Reading List // KP: The Autobiography

Even people who don’t follow cricket know who Kevin Pietersen is. Bursting into the spotlight during England’s glorious 2005 Ashes win, KP, the South African with the three lions inked on his arm.

Coming soon after his acrimonious exit  from the ECB setup, though it covers all aspects of his career, it’s his time with England that this book focuses on.

I’m not the biggest cricket fan. I keep up to date with the England team, watch the Ashes, World Cup etc, but that’s about it.

I’ve always wanted to go to a match, but without a decent county side the opportunities are limited. The closest I’ve got to a cricketer is, ironically, walking past Kevin Pietersen and his family on holiday in Dubai when we were staying at the same hotel.

I often read sports autobiographies, I admire the hard work and sacrifice professional athletes make to reach the top of their game, as well as the mental mindset to deal with the pressure. But in terms of honesty and openness, Kevin’s has to be up there with one of the best.

Having had his ups and downs, falling outs, (accidental) twitter outbursts, captaincy issues and controversial behaviour – Kevin covers it all. And where he was wrong he puts his hands up and admits it, apologises for his actions.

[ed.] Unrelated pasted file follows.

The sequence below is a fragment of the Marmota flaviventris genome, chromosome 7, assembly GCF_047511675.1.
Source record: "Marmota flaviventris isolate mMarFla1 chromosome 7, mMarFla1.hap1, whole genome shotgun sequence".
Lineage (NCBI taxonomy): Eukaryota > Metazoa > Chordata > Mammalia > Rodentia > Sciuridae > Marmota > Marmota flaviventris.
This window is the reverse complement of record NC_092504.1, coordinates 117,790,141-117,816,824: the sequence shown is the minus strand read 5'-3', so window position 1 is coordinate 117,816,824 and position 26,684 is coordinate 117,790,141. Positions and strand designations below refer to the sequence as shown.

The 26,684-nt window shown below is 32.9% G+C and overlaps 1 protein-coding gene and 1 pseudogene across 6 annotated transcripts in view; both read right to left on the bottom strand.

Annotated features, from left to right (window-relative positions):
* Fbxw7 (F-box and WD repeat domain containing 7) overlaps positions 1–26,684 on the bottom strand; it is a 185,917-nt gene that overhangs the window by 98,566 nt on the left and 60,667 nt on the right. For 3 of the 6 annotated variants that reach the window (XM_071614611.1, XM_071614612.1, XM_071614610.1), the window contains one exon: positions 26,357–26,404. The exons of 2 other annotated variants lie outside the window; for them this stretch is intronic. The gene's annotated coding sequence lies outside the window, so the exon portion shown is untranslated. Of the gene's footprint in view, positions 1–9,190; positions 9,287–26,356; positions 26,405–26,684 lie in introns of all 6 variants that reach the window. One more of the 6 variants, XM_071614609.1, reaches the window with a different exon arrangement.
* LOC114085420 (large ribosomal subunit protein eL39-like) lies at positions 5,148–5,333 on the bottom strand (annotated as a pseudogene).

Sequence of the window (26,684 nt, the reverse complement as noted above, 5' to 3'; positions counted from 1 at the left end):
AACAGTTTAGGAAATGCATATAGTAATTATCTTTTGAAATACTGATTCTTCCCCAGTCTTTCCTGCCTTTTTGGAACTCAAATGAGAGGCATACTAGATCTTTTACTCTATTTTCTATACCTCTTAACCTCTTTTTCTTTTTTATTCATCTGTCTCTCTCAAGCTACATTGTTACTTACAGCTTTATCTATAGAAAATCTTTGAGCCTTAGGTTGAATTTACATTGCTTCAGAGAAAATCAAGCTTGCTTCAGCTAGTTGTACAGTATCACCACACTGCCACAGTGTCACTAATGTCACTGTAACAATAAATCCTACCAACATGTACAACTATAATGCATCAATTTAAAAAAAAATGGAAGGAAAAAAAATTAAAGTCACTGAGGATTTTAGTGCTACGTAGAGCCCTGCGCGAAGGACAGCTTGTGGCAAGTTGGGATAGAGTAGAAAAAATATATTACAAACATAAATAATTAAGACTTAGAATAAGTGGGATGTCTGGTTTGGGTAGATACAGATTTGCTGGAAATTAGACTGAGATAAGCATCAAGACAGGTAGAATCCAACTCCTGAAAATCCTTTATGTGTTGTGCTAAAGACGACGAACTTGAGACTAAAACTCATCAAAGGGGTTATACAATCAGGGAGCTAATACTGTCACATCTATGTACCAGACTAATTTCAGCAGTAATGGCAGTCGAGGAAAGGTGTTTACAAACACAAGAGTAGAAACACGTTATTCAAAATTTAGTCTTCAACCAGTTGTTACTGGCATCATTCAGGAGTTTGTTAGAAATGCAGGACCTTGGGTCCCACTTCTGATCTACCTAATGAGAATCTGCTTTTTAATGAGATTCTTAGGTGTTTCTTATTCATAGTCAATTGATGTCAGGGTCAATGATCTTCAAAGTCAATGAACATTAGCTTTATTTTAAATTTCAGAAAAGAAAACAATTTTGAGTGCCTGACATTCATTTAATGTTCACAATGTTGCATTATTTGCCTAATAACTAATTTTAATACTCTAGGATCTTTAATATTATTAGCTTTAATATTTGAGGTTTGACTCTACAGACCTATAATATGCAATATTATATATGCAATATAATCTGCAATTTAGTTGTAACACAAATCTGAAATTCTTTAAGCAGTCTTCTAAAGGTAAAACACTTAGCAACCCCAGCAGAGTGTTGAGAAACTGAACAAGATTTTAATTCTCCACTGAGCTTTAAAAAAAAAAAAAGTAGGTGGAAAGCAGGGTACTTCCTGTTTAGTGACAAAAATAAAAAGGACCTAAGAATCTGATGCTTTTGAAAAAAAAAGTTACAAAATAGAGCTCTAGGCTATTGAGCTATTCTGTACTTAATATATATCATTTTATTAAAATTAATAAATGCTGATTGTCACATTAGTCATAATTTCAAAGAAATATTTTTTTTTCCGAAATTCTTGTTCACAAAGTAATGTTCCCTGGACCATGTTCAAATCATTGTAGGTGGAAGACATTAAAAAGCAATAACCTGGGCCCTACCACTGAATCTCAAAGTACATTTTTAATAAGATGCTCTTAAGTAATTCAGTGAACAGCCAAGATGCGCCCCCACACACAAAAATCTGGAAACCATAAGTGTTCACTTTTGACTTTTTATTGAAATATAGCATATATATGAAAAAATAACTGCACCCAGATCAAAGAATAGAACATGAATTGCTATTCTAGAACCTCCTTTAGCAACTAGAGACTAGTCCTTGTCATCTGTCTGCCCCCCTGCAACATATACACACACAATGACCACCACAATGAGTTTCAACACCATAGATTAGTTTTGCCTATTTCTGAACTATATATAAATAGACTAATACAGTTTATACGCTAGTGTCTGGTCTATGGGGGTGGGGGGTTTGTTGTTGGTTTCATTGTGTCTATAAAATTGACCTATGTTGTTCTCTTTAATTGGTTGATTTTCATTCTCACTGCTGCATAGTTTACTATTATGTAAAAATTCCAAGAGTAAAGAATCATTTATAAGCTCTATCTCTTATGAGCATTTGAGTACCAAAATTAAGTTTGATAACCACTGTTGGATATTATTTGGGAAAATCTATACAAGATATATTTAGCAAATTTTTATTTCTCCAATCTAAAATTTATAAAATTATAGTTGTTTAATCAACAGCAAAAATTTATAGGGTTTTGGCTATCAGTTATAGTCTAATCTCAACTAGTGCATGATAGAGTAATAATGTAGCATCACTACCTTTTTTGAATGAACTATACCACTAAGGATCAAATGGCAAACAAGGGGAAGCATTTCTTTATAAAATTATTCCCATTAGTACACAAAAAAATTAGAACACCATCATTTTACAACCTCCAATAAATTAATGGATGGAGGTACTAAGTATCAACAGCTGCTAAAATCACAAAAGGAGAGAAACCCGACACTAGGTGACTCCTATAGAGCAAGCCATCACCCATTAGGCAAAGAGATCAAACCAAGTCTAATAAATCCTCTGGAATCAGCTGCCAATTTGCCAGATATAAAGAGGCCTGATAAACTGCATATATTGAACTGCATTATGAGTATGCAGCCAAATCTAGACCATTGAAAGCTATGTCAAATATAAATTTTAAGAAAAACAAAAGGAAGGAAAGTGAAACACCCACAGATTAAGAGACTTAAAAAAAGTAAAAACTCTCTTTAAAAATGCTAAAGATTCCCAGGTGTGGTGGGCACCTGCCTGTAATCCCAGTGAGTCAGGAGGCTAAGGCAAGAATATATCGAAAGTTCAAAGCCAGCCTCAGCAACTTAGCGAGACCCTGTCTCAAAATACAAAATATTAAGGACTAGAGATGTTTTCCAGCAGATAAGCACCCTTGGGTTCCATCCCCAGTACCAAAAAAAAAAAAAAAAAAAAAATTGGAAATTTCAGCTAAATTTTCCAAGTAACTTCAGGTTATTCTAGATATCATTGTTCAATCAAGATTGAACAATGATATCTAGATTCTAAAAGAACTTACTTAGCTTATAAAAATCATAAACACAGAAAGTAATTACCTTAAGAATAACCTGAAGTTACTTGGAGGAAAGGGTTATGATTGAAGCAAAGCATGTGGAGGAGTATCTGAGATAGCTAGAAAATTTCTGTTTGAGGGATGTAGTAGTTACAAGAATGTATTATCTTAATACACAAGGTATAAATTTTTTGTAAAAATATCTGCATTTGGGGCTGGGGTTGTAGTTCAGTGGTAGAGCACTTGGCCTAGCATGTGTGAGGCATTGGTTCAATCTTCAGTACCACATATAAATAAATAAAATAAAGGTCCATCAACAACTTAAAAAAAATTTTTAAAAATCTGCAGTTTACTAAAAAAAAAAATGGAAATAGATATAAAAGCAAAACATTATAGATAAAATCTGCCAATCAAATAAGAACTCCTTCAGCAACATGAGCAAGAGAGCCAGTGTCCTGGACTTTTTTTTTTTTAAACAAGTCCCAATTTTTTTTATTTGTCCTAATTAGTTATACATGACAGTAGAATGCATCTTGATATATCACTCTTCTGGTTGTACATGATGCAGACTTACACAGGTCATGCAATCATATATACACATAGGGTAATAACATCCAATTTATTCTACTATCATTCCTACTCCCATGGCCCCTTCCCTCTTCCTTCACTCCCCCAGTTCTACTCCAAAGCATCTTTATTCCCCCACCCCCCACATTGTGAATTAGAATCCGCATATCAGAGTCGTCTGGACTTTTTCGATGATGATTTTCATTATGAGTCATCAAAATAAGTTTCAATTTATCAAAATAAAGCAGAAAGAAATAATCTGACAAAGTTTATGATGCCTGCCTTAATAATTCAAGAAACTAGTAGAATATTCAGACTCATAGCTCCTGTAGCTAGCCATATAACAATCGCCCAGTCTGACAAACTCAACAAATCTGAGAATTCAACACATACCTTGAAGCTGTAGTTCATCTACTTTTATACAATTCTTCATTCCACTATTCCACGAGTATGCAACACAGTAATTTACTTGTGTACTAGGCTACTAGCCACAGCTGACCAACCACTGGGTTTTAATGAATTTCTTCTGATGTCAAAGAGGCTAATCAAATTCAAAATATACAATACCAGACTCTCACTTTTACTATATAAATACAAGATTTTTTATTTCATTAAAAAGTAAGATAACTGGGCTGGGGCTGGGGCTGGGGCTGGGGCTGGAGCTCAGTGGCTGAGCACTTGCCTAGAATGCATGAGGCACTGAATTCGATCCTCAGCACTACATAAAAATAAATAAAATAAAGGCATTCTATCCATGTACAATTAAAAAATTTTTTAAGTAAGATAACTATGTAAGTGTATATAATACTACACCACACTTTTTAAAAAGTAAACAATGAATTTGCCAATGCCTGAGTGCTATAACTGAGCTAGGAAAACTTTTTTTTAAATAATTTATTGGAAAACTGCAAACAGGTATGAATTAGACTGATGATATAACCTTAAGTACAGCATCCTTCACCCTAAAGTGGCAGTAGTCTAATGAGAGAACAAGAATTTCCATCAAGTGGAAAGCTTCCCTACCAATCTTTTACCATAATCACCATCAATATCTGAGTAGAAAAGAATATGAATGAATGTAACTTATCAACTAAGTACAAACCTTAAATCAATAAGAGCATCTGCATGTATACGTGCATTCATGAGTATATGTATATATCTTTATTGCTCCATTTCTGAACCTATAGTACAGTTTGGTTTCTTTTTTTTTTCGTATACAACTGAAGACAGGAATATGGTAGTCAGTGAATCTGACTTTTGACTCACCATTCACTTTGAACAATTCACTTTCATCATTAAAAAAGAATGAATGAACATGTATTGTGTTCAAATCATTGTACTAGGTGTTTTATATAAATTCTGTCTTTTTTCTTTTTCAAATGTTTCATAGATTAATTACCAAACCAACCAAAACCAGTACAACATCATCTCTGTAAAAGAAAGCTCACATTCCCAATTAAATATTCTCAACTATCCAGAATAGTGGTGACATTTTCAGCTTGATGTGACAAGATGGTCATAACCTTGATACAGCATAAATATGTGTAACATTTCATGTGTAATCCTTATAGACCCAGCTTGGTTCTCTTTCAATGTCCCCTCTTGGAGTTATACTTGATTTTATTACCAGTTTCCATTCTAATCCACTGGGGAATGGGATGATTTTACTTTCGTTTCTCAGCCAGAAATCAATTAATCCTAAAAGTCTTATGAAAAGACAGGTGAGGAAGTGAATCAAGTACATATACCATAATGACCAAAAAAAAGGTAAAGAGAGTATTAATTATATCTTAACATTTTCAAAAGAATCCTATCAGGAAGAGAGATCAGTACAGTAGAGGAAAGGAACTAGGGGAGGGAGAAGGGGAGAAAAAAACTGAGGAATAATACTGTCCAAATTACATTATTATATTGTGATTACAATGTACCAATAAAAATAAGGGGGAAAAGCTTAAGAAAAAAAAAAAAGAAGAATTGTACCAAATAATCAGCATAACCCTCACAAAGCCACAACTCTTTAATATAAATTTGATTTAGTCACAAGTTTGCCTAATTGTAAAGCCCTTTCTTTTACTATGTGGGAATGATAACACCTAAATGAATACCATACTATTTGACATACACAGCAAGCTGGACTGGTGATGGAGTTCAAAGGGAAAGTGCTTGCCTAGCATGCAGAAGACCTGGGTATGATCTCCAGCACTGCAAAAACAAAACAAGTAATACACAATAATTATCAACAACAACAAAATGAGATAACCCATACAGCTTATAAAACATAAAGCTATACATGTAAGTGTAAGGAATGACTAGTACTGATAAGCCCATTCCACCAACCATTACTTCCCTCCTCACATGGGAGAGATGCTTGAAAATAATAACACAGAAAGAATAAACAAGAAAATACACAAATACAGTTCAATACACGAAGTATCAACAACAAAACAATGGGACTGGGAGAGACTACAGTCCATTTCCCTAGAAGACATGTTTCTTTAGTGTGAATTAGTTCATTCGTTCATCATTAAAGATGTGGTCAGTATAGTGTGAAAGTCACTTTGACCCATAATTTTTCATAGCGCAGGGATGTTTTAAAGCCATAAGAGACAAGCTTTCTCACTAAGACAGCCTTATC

This was the most refreshing part of the book, the same goes for the goings on behind the scenes at the ECB. When you look back and see what KP had to deal with, and the clear double standards afforded to him, you can see why at times he had outbursts or seemed disinterested in the game.

I wouldn’t really class the book as an autobiography, as it focuses mainly on the latter half of his England career. It also focuses a lot on the behind the scenes element of the game, rather than actual matches – which is what makes it so interesting, as this is the stuff we don’t see as the public.

Kevin talks about what he sees as a bullying culture in the dressing room, remarking that even other international teams were shocked at the way the bowlers treated the fielders during games.

He also tells of his disagreements with coach Andy Flower, and several of the players, such as Prior, Strauss and Broad.

KP also addresses the mental issues surrounding his game, how self doubt creeps in and going through periods of struggling with bad form.  He tells how the nerves are still there every match, and his outward attitude and body language is often a front to how he feels until he gets a few balls under his belt.

Interestingly when in a rut he would go to the nets, usually on foreign soil where he was open to abuse, and work through his batting, determined to iron out his errors from the day. Harder to focus, but when you can get into the zone with people having a go from a few feet it makes standing in the centre a bit easier.

Even a sometime cricket fan would find this book interesting, a great insight into the top level and how it’s not always a bed of roses behind the scenes.

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